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Microsoft and Nokia dub Google troll moan 'desperate', 'frivolous'

Hello Mr Kettle, will you accept a call from Mr Pot?

Internet Security Threat Report 2014

Nokia has labelled Google's patent trolling complaint to the EU "frivolous" and "wrong" while Microsoft said the move was a "desperate tactic".

Google said last night that it had filed a complaint with the European Commission claiming that Nokia and Microsoft colluded to raise mobile prices by sending out patent trolls to do their dirty work.

The Chocolate Factory said the pair had used non-manufacturing companies to pursue lawsuits that Nokia and Microsoft had promised they wouldn't launch.

In particular, the web giant cited Nokia's promises that it wouldn't enforce intellectual property rights against Linux - the core of Google's mobile operating system Android. Google also said that it wasn't the only biz worried about the Nokia tie-up with Microsoft, mentioning Barnes & Noble's concerns as well.

The patent troll in question appears to be Mosaid, which acquired Nokia patents in 2011 and has been pursuing cases using the blueprints.

Microsoft said that the complaint was the kettle calling the pot black.

"Google is complaining about patents when it won’t respond to growing concerns by regulators, elected officials and judges about its abuse of standard-essential patents, and it is complaining about antitrust in the smartphone industry when it controls more than 95 per cent of mobile search and advertising," an MS spokesperson told The Register in an emailed statement today.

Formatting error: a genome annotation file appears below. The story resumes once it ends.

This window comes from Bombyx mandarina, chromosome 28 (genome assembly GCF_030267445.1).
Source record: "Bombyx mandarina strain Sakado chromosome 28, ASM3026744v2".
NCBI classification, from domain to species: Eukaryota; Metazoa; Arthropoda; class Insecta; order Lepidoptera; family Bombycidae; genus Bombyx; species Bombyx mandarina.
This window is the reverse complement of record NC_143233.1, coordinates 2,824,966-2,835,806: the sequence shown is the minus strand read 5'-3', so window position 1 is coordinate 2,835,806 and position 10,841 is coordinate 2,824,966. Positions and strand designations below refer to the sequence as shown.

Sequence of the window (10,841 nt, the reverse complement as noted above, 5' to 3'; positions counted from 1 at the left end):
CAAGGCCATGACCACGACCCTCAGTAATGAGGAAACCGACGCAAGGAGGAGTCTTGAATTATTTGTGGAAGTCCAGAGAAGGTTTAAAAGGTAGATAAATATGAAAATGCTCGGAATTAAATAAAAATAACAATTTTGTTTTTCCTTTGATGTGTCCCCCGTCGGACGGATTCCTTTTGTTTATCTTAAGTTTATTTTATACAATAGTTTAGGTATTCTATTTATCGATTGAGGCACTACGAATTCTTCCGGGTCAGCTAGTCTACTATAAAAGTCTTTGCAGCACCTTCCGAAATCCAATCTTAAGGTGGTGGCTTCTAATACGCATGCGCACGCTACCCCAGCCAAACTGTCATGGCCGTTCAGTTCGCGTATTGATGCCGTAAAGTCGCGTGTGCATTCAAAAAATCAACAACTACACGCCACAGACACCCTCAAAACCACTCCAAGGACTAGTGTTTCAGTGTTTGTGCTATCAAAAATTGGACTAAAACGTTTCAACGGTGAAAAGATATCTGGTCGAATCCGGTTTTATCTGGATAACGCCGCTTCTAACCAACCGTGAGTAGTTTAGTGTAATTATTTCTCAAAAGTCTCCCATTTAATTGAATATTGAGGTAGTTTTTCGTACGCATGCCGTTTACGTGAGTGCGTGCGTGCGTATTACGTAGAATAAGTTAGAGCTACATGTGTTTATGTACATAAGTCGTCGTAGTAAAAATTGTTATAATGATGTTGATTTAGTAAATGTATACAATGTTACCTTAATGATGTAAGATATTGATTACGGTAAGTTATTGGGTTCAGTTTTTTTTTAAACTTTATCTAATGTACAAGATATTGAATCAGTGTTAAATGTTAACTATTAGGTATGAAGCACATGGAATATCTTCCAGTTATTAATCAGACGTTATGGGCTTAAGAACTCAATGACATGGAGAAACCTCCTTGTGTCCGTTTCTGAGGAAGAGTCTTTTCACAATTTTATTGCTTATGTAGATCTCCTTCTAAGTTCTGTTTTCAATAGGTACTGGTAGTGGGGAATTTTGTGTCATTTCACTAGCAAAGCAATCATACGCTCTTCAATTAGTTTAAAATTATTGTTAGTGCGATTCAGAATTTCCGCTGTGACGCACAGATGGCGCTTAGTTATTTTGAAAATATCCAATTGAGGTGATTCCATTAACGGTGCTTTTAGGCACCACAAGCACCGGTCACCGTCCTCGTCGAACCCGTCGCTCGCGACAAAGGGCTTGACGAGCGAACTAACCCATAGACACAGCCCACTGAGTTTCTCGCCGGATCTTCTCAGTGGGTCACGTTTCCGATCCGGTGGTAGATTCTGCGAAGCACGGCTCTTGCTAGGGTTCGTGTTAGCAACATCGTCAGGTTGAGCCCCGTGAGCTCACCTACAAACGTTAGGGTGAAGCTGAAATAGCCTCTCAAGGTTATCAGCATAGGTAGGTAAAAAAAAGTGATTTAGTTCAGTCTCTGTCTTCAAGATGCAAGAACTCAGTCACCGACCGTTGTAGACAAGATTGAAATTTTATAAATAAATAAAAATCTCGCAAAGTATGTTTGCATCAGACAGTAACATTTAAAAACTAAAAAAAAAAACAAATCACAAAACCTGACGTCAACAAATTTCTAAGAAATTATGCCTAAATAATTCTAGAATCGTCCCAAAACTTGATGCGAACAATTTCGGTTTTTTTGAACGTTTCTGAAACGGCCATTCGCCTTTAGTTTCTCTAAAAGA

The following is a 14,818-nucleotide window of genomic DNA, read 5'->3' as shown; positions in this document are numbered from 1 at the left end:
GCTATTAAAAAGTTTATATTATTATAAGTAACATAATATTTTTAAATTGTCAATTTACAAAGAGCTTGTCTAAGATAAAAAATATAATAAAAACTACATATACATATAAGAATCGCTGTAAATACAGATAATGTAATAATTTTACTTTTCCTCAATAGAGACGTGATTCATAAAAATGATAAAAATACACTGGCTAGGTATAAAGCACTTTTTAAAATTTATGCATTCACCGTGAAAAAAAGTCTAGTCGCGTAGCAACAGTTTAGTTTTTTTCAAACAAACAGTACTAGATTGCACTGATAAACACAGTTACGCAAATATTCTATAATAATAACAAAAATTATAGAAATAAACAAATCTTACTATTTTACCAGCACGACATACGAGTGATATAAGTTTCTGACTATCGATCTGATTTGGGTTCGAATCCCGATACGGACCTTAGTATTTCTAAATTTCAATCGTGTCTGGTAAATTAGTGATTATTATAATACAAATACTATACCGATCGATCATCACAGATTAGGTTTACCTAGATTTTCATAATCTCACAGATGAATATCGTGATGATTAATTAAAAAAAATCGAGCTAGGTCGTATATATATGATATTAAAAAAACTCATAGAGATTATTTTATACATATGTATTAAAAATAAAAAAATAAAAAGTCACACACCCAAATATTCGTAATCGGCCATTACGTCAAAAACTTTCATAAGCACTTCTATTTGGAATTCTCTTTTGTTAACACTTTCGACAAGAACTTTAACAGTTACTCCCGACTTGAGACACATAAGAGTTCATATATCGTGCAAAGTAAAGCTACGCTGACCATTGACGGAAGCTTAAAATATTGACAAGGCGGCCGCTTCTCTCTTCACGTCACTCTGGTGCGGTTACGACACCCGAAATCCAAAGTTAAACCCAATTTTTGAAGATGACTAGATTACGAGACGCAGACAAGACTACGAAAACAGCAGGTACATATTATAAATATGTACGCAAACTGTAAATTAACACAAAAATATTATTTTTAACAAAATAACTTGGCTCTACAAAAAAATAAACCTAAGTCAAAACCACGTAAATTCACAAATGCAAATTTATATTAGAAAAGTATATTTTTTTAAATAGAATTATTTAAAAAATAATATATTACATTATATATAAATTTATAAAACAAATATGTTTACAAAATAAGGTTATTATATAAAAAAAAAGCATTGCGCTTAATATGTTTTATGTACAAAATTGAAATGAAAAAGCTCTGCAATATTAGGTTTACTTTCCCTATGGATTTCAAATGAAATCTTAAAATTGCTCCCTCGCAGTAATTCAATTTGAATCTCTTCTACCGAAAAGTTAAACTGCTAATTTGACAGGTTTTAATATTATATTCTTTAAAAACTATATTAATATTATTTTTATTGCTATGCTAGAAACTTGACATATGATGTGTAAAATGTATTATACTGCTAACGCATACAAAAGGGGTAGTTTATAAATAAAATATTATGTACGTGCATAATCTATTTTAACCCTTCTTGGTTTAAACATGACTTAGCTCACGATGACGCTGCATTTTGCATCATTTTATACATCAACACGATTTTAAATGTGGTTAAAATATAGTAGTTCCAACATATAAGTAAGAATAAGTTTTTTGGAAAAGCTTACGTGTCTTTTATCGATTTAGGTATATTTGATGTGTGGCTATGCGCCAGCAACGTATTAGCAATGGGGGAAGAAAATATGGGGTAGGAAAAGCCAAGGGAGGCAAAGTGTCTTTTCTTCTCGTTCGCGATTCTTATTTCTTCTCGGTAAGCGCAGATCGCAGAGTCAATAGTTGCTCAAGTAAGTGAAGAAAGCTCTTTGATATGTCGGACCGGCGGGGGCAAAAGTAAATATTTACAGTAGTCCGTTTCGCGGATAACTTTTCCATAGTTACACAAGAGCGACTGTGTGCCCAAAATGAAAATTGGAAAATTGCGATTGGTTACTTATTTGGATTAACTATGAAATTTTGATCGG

"This seems like a desperate tactic on their part."

Nokia had even more to say on the complaint, stating baldly that Google was just plain wrong because the Finnish mobe maker and Redmond keep their intellectual property separate and decide independently what patent strategies to pursue.

On the subject of selling patents to non-manufacturing entities, Nokia said it will flog its gear to anyone who it wants, thank you very much.

"Nokia has made regular patent divestments over the last five years. In each case, any commitments made for standards-essential patents transfer to the acquirer and existing licences for the patents continue," a spokesperson said.

"Had Google asked us, we would have been happy to confirm this, which could then have avoided them wasting the commission's time and resources on such a frivolous complaint," they added scathingly.

The competition watchdog confirmed that it had received a complaint from Google against Nokia and Microsoft, but would not give out any further details. ®

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